If Music City slouches any further towards its own particular Gomorrah, the Country Music Association will have to rename its annual ceremony the Nashville Pop Music Awards.
Case in point: Faith Hill’s fourth album, Breathe. Riding the success of last year’s platinum crossover single, ”This Kiss,” Hill doesn’t just announce she wants to be a pop diva in the company of Sheryl Crow, Shania Twain, and Whitney Houston—she screams it.
But the difference between singing country and pop is more than just adopting new material. The country music audience, taken by her looks and small-town charm, has always been willing to overlook Hill’s thin soprano and limited range. But Breathe exposes the fact that she simply doesn’t have the pipes, attitude, or soul its tonsil-swelling songs of love and loss demand. Nor does it always sound emotionally engaged. Even ”Let’s Make Love,” a romantic duet with husband Tim McGraw, seems routine—not surprising, given that it’s a virtual rewrite of their hit ”It’s Your Love.”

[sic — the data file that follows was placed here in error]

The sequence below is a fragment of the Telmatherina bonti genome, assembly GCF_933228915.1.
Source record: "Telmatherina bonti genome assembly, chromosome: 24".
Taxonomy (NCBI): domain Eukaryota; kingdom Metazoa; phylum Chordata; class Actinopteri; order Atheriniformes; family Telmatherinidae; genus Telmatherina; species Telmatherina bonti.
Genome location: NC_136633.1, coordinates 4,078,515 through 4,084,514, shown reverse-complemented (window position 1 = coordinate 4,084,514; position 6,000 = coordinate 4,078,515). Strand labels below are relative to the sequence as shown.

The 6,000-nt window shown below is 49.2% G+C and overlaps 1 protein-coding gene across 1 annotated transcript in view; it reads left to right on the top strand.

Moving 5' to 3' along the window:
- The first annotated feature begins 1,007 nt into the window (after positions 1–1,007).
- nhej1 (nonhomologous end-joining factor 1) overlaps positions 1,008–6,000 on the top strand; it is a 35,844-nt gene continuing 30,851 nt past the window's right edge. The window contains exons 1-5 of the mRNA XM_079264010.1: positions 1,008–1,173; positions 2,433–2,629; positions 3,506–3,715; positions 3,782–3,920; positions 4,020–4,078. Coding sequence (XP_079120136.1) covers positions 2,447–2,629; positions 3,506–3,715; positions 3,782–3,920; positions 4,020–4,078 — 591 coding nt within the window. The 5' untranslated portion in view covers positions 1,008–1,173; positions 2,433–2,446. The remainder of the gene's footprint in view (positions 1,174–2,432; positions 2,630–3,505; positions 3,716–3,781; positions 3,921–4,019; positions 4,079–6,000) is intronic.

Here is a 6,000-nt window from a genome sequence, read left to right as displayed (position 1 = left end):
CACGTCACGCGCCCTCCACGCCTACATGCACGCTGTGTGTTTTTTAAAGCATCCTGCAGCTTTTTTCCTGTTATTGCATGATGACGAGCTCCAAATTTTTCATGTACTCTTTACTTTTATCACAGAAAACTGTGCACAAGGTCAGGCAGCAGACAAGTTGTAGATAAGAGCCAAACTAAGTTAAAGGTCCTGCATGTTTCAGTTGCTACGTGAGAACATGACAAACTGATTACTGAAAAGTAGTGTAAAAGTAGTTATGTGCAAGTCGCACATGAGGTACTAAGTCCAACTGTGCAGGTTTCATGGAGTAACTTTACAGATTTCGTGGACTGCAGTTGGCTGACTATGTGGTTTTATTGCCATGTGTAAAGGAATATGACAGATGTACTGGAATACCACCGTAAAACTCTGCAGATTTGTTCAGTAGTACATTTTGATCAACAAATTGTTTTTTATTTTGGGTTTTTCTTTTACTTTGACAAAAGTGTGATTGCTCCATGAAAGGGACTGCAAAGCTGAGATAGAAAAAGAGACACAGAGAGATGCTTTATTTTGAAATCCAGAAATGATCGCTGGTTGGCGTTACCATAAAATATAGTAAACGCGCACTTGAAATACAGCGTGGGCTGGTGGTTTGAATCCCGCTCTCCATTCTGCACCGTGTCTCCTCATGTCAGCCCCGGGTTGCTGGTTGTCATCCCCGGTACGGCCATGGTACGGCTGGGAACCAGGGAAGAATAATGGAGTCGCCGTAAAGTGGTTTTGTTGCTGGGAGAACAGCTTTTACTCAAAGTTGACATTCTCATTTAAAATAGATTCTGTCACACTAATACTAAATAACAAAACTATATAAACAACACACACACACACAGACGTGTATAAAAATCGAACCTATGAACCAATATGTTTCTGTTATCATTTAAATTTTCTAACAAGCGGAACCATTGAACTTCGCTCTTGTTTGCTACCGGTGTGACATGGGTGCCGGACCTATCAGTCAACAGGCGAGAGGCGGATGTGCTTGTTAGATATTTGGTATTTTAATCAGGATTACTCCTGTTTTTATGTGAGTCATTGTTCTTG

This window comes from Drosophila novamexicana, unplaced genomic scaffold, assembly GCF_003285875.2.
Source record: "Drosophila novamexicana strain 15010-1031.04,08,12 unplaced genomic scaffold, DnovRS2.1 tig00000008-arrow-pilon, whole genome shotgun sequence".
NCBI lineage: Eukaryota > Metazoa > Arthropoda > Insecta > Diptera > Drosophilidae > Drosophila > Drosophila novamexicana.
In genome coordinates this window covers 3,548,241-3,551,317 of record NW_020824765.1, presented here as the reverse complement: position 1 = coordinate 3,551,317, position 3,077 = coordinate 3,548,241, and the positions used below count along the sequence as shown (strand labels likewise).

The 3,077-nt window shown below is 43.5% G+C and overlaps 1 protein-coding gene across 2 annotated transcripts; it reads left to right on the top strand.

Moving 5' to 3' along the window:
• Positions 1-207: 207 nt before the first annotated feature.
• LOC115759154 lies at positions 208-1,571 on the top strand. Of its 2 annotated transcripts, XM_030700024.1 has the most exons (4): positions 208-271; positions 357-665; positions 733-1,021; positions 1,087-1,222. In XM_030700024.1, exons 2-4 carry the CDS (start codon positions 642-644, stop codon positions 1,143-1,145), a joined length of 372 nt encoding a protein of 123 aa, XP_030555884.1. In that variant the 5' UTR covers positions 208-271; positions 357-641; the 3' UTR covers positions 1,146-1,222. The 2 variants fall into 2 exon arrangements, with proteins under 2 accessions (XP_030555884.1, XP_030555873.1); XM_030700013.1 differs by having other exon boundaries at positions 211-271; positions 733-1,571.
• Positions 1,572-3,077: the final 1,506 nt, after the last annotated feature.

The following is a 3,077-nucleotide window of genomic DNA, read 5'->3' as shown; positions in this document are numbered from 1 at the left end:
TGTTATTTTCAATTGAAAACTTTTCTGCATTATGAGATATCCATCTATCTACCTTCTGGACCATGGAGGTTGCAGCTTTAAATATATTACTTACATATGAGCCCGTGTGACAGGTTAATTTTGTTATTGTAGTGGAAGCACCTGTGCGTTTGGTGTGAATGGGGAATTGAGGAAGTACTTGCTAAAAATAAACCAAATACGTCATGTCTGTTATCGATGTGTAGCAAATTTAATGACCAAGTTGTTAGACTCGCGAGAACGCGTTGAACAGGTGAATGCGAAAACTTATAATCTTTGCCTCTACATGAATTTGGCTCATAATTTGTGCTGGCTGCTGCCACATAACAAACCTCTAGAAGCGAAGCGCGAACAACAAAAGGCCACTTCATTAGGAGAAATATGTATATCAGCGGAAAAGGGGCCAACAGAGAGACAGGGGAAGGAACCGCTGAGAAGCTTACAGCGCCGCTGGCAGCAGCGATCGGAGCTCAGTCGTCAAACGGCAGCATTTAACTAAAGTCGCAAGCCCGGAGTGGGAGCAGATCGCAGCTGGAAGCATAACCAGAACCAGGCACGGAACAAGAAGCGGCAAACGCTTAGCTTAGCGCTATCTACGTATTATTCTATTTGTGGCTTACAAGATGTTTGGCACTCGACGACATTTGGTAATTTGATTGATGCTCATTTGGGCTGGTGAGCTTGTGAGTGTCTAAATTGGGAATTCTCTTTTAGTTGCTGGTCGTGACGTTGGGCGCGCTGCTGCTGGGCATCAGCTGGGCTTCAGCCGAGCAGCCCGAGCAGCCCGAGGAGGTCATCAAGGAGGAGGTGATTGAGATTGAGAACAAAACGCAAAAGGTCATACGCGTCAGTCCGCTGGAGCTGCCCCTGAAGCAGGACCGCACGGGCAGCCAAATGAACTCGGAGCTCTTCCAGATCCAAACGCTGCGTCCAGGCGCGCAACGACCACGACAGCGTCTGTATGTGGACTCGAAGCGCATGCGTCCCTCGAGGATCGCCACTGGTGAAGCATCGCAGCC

The Star, Miss., native does bring a winning exuberance to her performances, which partly explains her sales of 11 million records. However, too many of these songs, like ”I Got My Baby” and ”The Way You Love Me,” amount to little more than instantly forgettable L.A. pop, slathered with over-the-top rock instrumentation and faux R&B posturing.
In her press release, Hill says that Breathe’s material is remarkably close to autobiography. Maybe so. Here, though, it plays like scenes from some fantasy movie, the one in her head, where — like a diva — every costume change is accessorized with a new persona. Take, for example, the campy blues of ”Bringing Out the Elvis,” on which she’s Ann-Margret, doing a striptease outtake from Viva Las Vegas. If the true Faith is hiding in Breathe somewhere, it might be on her straight-ahead, nothing-to-prove cover of Bruce Springsteen’s ”If I Should Fall Behind.”
Falling behind is the last thing numbers-conscious Nashville wants these days. But country’s current shapers are too cynically going after the lucrative pop market. If Hill expects any real longevity, she’d do well to pare down the flash and histrionics. Certainly her core audience is willing to forgive a country girl’s misguided, big-city flirtation. B- — Alanna Nash